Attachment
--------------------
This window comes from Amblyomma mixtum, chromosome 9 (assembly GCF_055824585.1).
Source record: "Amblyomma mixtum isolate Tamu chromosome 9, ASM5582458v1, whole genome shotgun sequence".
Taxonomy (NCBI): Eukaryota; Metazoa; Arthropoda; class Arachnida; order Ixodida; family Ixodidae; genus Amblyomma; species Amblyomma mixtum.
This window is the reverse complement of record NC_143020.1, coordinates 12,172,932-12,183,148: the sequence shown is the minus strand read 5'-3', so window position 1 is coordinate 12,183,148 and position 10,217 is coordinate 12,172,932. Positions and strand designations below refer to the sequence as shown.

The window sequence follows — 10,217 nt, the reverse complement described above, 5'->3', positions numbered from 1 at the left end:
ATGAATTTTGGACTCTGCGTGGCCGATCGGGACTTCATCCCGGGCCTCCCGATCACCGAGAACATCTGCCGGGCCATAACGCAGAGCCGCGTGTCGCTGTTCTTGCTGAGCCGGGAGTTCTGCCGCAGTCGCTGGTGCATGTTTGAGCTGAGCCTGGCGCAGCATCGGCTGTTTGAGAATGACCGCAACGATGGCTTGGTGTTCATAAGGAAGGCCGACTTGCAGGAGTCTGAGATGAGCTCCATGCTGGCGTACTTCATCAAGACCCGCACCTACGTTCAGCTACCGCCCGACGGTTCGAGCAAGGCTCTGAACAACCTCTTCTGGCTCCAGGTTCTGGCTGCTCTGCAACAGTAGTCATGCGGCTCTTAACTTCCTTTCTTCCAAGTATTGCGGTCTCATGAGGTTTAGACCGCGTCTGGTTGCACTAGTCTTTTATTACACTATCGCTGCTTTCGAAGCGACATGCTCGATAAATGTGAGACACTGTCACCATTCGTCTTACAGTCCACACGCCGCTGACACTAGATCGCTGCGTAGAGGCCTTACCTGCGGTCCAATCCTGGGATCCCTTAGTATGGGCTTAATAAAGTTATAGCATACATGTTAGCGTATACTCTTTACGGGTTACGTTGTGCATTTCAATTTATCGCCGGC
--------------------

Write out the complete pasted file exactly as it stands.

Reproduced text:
This window comes from Amblyomma mixtum, chromosome 9 (assembly GCF_055824585.1).
Source record: "Amblyomma mixtum isolate Tamu chromosome 9, ASM5582458v1, whole genome shotgun sequence".
Taxonomy (NCBI): Eukaryota; Metazoa; Arthropoda; class Arachnida; order Ixodida; family Ixodidae; genus Amblyomma; species Amblyomma mixtum.
This window is the reverse complement of record NC_143020.1, coordinates 12,172,932-12,183,148: the sequence shown is the minus strand read 5'-3', so window position 1 is coordinate 12,183,148 and position 10,217 is coordinate 12,172,932. Positions and strand designations below refer to the sequence as shown.

The window sequence follows — 10,217 nt, the reverse complement described above, 5'->3', positions numbered from 1 at the left end:
ATGAATTTTGGACTCTGCGTGGCCGATCGGGACTTCATCCCGGGCCTCCCGATCACCGAGAACATCTGCCGGGCCATAACGCAGAGCCGCGTGTCGCTGTTCTTGCTGAGCCGGGAGTTCTGCCGCAGTCGCTGGTGCATGTTTGAGCTGAGCCTGGCGCAGCATCGGCTGTTTGAGAATGACCGCAACGATGGCTTGGTGTTCATAAGGAAGGCCGACTTGCAGGAGTCTGAGATGAGCTCCATGCTGGCGTACTTCATCAAGACCCGCACCTACGTTCAGCTACCGCCCGACGGTTCGAGCAAGGCTCTGAACAACCTCTTCTGGCTCCAGGTTCTGGCTGCTCTGCAACAGTAGTCATGCGGCTCTTAACTTCCTTTCTTCCAAGTATTGCGGTCTCATGAGGTTTAGACCGCGTCTGGTTGCACTAGTCTTTTATTACACTATCGCTGCTTTCGAAGCGACATGCTCGATAAATGTGAGACACTGTCACCATTCGTCTTACAGTCCACACGCCGCTGACACTAGATCGCTGCGTAGAGGCCTTACCTGCGGTCCAATCCTGGGATCCCTTAGTATGGGCTTAATAAAGTTATAGCATACATGTTAGCGTATACTCTTTACGGGTTACGTTGTGCATTTCAATTTATCGCCGGC